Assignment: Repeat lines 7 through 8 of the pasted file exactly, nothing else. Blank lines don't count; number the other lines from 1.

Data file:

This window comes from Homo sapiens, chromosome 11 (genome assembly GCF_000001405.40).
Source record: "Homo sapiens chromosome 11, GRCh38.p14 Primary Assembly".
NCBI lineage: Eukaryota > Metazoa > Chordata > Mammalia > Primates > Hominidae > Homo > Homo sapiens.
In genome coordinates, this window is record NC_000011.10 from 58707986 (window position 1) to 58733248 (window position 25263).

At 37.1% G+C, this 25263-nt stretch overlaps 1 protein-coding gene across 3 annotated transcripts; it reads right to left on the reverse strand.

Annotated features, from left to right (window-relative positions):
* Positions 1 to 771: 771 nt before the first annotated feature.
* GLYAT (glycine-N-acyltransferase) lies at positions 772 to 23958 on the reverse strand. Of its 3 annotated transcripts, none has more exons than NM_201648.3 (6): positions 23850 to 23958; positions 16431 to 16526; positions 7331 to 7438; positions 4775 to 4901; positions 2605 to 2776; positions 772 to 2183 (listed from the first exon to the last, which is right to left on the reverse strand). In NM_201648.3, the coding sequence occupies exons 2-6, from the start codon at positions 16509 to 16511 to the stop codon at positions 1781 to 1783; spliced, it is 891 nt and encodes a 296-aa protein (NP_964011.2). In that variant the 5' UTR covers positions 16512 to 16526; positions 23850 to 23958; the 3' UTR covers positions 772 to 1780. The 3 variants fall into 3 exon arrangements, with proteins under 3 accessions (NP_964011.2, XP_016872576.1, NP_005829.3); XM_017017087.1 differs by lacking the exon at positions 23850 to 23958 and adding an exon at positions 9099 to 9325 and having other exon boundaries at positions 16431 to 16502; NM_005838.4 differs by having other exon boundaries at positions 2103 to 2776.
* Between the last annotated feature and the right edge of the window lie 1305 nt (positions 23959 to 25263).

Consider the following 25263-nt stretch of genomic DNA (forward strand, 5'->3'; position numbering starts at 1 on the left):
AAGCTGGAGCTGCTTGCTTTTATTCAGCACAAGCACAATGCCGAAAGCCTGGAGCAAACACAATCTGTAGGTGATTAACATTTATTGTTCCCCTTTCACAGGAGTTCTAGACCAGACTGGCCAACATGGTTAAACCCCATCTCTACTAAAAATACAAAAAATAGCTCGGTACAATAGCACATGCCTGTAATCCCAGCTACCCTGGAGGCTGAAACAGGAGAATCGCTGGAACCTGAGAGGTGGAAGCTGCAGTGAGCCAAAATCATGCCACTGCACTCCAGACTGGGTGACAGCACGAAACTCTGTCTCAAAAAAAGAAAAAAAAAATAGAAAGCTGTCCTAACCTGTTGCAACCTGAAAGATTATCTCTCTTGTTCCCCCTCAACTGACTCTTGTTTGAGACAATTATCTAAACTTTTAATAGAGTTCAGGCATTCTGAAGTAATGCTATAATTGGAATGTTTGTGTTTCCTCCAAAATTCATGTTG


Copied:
* Positions 1 to 771: 771 nt before the first annotated feature.
* GLYAT (glycine-N-acyltransferase) lies at positions 772 to 23958 on the reverse strand. Of its 3 annotated transcripts, none has more exons than NM_201648.3 (6): positions 23850 to 23958; positions 16431 to 16526; positions 7331 to 7438; positions 4775 to 4901; positions 2605 to 2776; positions 772 to 2183 (listed from the first exon to the last, which is right to left on the reverse strand). In NM_201648.3, the coding sequence occupies exons 2-6, from the start codon at positions 16509 to 16511 to the stop codon at positions 1781 to 1783; spliced, it is 891 nt and encodes a 296-aa protein (NP_964011.2). In that variant the 5' UTR covers positions 16512 to 16526; positions 23850 to 23958; the 3' UTR covers positions 772 to 1780. The 3 variants fall into 3 exon arrangements, with proteins under 3 accessions (NP_964011.2, XP_016872576.1, NP_005829.3); XM_017017087.1 differs by lacking the exon at positions 23850 to 23958 and adding an exon at positions 9099 to 9325 and having other exon boundaries at positions 16431 to 16502; NM_005838.4 differs by having other exon boundaries at positions 2103 to 2776.